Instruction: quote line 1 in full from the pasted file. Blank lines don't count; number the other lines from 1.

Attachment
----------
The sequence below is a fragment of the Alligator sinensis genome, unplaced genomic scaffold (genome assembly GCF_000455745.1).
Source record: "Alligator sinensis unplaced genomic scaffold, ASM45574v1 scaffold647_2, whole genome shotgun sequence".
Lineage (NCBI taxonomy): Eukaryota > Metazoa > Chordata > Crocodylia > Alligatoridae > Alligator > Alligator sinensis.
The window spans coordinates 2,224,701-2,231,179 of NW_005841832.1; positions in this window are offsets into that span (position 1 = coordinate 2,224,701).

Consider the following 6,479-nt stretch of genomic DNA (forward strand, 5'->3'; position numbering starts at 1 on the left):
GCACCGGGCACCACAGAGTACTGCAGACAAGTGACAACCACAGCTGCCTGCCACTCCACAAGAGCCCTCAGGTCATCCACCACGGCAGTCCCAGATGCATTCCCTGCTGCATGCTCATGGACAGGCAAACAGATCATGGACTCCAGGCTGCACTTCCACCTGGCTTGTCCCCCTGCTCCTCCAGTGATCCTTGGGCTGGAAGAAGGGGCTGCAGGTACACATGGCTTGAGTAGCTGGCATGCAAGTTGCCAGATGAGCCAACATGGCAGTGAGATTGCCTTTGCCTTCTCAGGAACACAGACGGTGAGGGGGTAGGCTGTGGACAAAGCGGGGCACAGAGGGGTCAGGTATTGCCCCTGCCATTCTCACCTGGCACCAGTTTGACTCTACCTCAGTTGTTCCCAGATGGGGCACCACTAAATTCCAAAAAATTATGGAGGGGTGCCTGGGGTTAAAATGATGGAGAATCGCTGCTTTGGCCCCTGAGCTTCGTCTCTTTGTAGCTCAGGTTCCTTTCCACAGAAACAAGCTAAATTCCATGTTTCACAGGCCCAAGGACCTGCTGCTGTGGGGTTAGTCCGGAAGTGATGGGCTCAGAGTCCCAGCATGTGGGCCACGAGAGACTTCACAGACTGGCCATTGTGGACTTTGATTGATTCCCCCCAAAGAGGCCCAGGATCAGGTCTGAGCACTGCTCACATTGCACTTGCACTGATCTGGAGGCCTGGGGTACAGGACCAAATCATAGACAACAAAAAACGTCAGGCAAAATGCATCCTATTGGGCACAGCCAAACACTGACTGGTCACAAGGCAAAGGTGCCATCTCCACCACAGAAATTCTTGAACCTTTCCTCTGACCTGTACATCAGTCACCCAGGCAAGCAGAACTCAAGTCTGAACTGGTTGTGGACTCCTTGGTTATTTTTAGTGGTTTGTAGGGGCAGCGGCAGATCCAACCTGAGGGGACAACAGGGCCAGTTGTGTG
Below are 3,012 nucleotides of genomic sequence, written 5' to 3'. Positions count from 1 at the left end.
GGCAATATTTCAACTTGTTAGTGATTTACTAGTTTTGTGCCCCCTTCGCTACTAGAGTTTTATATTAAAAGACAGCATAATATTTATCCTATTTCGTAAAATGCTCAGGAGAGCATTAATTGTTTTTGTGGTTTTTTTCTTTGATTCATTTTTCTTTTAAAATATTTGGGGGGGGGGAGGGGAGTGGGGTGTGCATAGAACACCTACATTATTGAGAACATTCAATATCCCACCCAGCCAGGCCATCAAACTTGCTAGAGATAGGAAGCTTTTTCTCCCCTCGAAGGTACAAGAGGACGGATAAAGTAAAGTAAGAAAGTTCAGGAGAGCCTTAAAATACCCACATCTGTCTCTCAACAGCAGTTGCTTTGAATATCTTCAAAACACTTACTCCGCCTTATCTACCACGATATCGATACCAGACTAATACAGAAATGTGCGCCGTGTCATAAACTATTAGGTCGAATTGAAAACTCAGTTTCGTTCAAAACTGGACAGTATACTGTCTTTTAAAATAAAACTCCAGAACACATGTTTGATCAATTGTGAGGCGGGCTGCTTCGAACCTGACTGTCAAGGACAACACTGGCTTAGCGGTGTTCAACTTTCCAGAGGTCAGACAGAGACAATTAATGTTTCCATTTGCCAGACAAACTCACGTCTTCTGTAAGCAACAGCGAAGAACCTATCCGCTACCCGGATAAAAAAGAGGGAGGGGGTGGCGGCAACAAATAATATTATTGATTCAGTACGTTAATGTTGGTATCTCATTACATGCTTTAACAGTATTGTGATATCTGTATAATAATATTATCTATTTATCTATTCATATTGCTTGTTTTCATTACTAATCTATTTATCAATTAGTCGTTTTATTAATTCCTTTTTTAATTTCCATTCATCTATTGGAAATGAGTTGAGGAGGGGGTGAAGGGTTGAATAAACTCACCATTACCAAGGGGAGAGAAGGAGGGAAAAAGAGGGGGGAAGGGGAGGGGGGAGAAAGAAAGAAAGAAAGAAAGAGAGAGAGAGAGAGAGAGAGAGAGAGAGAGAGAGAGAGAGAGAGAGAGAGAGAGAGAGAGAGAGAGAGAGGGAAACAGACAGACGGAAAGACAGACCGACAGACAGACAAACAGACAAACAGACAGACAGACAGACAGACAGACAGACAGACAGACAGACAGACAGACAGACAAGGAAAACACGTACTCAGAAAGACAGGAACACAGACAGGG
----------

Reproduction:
The sequence below is a fragment of the Alligator sinensis genome, unplaced genomic scaffold (genome assembly GCF_000455745.1).